First up, the award winning documentary IN HEAVEN UNDERGROUND: THE WEISSENSEE JEWISH CEMETERY. Let me start with the obligatory statement: of course you wouldn't think a documentary about a cemetery would be at all interesting--but you'd be wrong. It's really about a peaceful, beautiful park that happens to have dead people buried there. And it's about the extraordinary history--the largest Jewish cemetery in Europe, it sits in East Berlin, near the Polish border, and it has been constantly tended by the local Jewish community for 130 years. Yes, even during the Holocaust, it was allowed to operate. And most of all, it's about the site's relationship with the living--the caretakers, the landmark preservationists who restore the (sometimes gaudy) mausoleums, the family that lives in the old caretaker's apartment (I couldn't help but think they'll be screwed in the zombie apocalypse), and the families of the dearly departed. Really, when the dead are mentioned it's almost always in the context of 'Why should I find it creepy? They're dead, what can they do?' So it all adds up to a pleasantly surprising and surprisingly pleasant stroll through the beautiful, peaceful, wooded park--with dead people. And I'd be remiss if I didn't especially mention the music. It would be so easy to play funeral dirges, but the music was constantly peaceful, pastoral, but pleasant and life-affirming. Very nice.
Then, we had a special gala for the Freedom of Expression award, given this year to Issur Danielovitch, better known as Kirk Douglas. Actor, humanitarian, Jew, and blacklist-breaker (with his insistence on giving screenplay credit on SPARTACUS to Dalton Trumbo), he was there to say a few words. Of course, his voice is not completely back from his stroke, but he's actually very spry for a 94 year old, bounding up the steps and blowing kisses to the crowd (and getting three standing ovations). Some of the highlights:
About Freedom of Expression: It's the most important part of democracy, it's what all the people in the middle east are fighting for.
About humor: If it wasn't for laughter, we Jews wouldn't have survived.
About pronouncing Ahmedinijad: My speech therapist would be so proud!
About insisting on giving Dalton Trumbo screenwriting credit for SPARTACUS: Everyone agreed all the other scripts sucked. Dalton thanked me for giving him his name back.
Final words: I'd love to stay, but I've already seen the picture. It's good, you'll love it!
And boy was he right! I'm going to assume you don't need me to tell you about SPARTACUS and how great it is. I will say it was my first time seeing it on the big screen after many times on video, and it was event more awesome on the Castro's screen. And I had forgotten both how funny and how political it was. And I had never noticed how many times Spartacus asks people their names. Especially after the interview, it was striking how important names are in the movie. And, of course, the scene where everyone stands up to be recognized as Spartacus can still bring a tear to my eye, not to mention Varinia (Jean Simmons) showing the crucified Spartacus his free baby son. They don't make 'em like that anymore, and they might have never made 'em like that before. Truly a one-of-a-kind masterpiece.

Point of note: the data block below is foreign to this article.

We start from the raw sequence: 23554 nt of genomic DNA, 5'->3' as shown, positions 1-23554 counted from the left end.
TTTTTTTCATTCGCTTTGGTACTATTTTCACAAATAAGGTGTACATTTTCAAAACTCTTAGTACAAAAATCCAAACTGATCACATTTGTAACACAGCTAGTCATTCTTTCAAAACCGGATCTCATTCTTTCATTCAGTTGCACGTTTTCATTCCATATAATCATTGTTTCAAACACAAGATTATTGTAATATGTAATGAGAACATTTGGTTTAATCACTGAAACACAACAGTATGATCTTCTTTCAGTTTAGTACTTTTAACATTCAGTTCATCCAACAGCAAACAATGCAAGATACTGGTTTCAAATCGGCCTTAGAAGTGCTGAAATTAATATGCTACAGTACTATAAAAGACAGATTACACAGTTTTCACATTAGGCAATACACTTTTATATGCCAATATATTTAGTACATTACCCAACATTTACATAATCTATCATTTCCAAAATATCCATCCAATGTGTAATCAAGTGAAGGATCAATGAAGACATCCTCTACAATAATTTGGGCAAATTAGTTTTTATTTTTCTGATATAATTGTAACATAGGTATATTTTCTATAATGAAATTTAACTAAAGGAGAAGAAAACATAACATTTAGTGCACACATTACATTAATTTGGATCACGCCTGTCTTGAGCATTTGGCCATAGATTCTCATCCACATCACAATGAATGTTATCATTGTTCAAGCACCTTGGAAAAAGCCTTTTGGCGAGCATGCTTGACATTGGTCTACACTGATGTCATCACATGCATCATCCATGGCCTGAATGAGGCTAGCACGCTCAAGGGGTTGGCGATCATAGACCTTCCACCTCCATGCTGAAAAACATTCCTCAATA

And let me end with a joke Kirk Douglas told us (I apologize if I got the details wrong, I think this is what he said): Abraham and Sarah were walking down the street when they saw a Catholic church with a sign offering $50 to convert. Sarah says, "wait here Abraham, I'm going to check this out" and she goes inside. About a half hour later she comes out and Abraham asks, "Did you get the $50?" And Sarah replies, "What, don't you Jews ever think about anything besides money?"
And that's that. I skipped CRIME AFTER CRIME because I saw it at SFIFF (if you haven't seen it, it's excellent, look for it to come to a theater near you). And I missed Eytan Fox's MARY LOU to see our homegrown drag musical, the Thrillpeddlers' Vice Palace. But that's another story...
Total Running Time: 285 minutes
My Total Minutes: 244,567
We start with comedy about fitting in, starting with the animated short DON'T TELL SANTA YOU'RE JEWISH. A little girl, at the urging of her mother, goes to the mall to get a present from Santa. "But what if he knows I'm Jewish?" "Don't be meshugana, just don't tell him!" Santa understands.
That led in to the sexy French feature comedy, THE NAMES OF LOVE. Arthur Martin is the most popular name in France, but the particular Arthur Martin is a secular half-Jew, going about his work inspecting dead waterfowl for signs of disease outbreaks. His family doesn't talk about the holocaust, or anything that could possibly bring the conversation to his grandparents, who died in Auschwitz. He feels so guilty that when he finds out in school that saying his grandparents were deported Jews gets him female attention, he quickly backpedals and claims it was just a joke.